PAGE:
Additional benefits to the system involve the coach’s ability to implement variation of accommodated resistance, meaning they can easily adapt the load through the addition of chains and bands, altering the strength curve of a movement. It is arguable that additional load via chains and bands can be used for the flexors of the body just as well as the extensors, but experience shows that it is the primary extensors of the body (outside of chin-ups and pull-ups) that make you a better athlete in the most general evaluation. Extensors of the body either propel you or protect you during most movement patterns.
Accommodating resistance also allows for what I would refer to as the “function rehabilitation” of a gross motor movement.
For example, as a strength coach and a therapist I am a big believer that you can utilize large movement patterns and accommodating resistance to work around a compromised joint angle due to injury. Once an athlete has been cleared from the doctors and physical therapist for complete activity, it is often a long and steep hill to climb before strength is reestablished. For most, it leaves a gaping hole in the coaches’ ability to cater to the individual.
When an athlete is coming back from a significant knee injury like and ACL or Patella Ligament rupture, they will often be extremely week in full flexion of the knee, even if they are the most dedicated hip-break squatter.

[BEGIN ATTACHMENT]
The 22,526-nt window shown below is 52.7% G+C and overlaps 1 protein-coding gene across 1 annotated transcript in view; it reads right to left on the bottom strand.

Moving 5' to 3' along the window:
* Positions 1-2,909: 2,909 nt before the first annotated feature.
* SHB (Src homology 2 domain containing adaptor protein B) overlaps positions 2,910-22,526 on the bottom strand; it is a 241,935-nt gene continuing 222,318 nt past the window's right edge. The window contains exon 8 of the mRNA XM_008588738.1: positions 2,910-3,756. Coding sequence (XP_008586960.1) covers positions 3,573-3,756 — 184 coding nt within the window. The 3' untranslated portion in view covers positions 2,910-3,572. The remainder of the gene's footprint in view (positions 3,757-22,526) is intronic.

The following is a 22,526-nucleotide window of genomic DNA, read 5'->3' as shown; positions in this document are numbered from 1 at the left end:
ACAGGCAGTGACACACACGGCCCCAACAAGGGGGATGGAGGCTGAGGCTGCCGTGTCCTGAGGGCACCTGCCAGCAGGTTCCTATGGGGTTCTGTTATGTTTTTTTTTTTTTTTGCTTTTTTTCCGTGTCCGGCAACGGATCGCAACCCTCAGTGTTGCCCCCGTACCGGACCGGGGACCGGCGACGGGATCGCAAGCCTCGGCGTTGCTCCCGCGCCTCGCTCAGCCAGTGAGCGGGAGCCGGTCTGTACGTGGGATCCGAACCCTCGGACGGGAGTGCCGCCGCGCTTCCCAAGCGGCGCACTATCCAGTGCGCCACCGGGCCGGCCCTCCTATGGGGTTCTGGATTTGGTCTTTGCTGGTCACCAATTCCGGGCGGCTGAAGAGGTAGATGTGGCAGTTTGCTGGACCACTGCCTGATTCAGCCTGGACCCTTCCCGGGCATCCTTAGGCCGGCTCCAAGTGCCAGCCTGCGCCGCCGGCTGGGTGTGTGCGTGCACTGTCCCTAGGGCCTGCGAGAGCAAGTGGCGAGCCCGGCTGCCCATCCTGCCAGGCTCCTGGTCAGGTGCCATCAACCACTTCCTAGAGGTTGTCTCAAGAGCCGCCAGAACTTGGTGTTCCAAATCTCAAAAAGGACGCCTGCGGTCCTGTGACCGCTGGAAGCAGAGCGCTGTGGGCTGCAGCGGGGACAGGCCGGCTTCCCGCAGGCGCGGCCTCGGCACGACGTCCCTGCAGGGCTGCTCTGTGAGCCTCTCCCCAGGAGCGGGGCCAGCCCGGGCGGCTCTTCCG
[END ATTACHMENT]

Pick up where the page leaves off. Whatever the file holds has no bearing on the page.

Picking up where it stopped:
Naturally as the body moves in to stance phase or full extension and the orthopedic structures of the body stack themselves towards vertical alignment, the body becomes much stronger. However, during the initial phases of squatting, we often cannot take advantage of that strength curve fully because the bottom is so weak that we hardly have any resistance to challenge the top. So in the classic powerlifting movements, we are able to predictably and controllably add chain weight to the bar so that the athlete will have to work harder as his or her body moves into extension. In doing so two things we can achieve two things: an improvement in neuro-reconnection to the injured muscle group, reestablishing drive from the brain to body, and an up-regulation of motor unit activation, forcing the muscle system to adapt to stress faster. So in a real word example like the squat, the load on the bar weight is light when the joint is flexed and compromised, and heavier when the joint angle moves towards zero or extension. This can help train the athlete while accounting for the knee injury.